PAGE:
The National Association of Women and the Law reacts to appellate decision on “Bill 21”

1 March 2024
March 1, 2024

Yesterday, the Court of Appeal of Quebec rendered its decision on the Act respecting the laicity of the State, commonly known as Bill 21. Bill 21 was adopted with the preemptive invocation of the Charter’s notwithstanding clause, which the Quebec government intends to renew as we approach 5 years of the law being in force.

“NAWL is extremely disappointed in the Court of Appeal’s ruling that the law is in large part constitutional”, said Tiffany Butler, executive director of NAWL. “We hope the Supreme Court of Canada has the opportunity to consider an appeal of the case”, she added.

“Unlike sections 2(a) (freedom of religion) and 15 (equality rights), section 28 is not subject to the notwithstanding clause. By targeting Muslim women in their exercise of religious freedom, the law violates section 28, which guarantees equal Charter rights to men and women”, argued Suzanne Zaccour, NAWL’s Director of Legal Affairs.

“Section 28 was adopted precisely to block attempts by governments to use the notwithstanding clause to preserve unequal rights as between men and women”, explained Kerri Froc, member of NAWL’s steering committee. “Feminist advocates, including the women of the National Association of Women and the Law, worked tirelessly to ensure that section 28 would not be subject to the notwithstanding clause. The Court of Appeal’s interpretation negates the provision’s legislative history and empties section 28 of all its meaning and power to protect the rights of women, especially women from minority communities”, she added.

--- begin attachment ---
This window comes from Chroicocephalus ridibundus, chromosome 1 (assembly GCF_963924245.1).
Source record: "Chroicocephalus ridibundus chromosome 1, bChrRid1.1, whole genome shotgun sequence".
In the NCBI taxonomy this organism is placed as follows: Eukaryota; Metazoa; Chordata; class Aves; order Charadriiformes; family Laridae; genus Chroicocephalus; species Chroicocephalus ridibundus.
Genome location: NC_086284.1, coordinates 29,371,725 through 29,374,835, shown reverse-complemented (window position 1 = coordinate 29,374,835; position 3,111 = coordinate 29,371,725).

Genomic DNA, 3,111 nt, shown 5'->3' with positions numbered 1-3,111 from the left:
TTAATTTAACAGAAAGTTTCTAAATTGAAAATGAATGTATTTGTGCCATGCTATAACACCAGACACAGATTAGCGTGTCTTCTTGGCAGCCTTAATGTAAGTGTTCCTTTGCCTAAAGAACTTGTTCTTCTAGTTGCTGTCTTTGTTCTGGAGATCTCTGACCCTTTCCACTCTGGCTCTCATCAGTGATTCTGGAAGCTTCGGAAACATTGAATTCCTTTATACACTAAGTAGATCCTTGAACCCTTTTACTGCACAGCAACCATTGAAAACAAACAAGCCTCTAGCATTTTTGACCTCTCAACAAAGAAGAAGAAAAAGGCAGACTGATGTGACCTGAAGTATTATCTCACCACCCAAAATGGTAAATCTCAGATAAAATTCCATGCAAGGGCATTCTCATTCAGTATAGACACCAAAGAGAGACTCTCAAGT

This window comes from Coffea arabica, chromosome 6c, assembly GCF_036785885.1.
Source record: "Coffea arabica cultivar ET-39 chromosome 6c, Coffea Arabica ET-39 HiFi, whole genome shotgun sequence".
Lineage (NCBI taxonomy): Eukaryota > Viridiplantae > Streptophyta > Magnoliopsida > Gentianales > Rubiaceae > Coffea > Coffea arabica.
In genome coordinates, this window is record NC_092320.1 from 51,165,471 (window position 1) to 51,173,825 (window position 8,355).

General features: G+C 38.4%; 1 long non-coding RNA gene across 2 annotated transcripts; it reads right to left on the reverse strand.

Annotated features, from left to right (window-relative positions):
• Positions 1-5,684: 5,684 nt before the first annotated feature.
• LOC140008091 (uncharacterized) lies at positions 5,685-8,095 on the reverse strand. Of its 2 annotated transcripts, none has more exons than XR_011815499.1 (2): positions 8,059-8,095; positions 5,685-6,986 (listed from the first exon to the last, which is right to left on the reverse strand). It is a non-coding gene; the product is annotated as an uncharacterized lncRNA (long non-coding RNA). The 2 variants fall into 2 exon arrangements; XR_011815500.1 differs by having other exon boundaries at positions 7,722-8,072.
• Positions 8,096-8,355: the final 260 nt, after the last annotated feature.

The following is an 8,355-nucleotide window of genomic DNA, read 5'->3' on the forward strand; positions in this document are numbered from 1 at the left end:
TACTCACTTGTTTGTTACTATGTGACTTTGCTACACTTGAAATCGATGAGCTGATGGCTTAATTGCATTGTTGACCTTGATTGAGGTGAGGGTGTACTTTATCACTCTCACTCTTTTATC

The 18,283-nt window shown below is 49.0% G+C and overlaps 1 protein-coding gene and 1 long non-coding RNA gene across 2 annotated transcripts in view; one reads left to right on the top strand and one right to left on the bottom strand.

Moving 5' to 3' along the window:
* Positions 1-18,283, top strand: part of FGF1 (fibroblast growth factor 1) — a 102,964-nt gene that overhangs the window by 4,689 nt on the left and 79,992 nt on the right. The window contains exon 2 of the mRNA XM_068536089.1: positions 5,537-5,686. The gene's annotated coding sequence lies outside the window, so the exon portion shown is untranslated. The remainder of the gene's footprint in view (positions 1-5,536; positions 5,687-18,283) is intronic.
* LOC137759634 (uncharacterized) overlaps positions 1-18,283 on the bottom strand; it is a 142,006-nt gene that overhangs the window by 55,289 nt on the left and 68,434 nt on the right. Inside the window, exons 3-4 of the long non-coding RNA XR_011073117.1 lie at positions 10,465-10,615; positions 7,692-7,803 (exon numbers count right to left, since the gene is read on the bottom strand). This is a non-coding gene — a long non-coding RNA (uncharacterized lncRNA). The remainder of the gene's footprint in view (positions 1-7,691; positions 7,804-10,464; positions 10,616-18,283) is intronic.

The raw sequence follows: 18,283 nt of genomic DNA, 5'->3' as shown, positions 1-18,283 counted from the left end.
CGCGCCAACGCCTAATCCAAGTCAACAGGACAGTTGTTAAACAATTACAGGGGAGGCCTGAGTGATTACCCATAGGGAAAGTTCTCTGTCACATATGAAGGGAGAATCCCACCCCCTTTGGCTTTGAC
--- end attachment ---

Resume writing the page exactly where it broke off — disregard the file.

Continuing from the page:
“The pre-emptive use of section 33 to insulate Bill 21 from constitutional scrutiny is a misuse of power against minority women. As a result, Bill 21 has had a devastating impact which has disproportionately affected Muslim women in Quebec. They have been stigmatized and subject to increased violence. And it’s specifically Muslim women who wear the hijab who have lost jobs or been denied opportunities because of Bill 21”, added Vrinda Narain, also a member of NAWL’s steering committee.

Founded in 1974, the National Association of Women and the Law celebrates this week 50 years of legal leadership to advance women’s rights in Canada. Today, as part of its 50th anniversary celebrations, NAWL will co-host, with the University of Ottawa’s Shirley Greenberg Chair for Women and the Legal Profession, a panel on Bill 21 and Section 28 of the Charter. The panel, which is open to the media, will take place in the Desmarais building, room 12102. Law Professors and members of NAWL’s Steering Committee Vrinda Narain and Kerri Froc, postdoctoral researcher Roshan Jahangeer and advocate Idil Issa will present on the panel moderated by Professor Natasha Bakht. “After five decades of advocacy, NAWL’s work to defend the rights of all women in Canada is as important as ever. Bills and laws in Canada should be subject to intersectional feminist scrutiny”, concluded Tiffany Butler, executive director of NAWL.

about NAWL
The National Association of Women and the Law is a not-for-profit feminist organization that promotes the equality rights of women through legal education, research and law reform advocacy.
Share This Post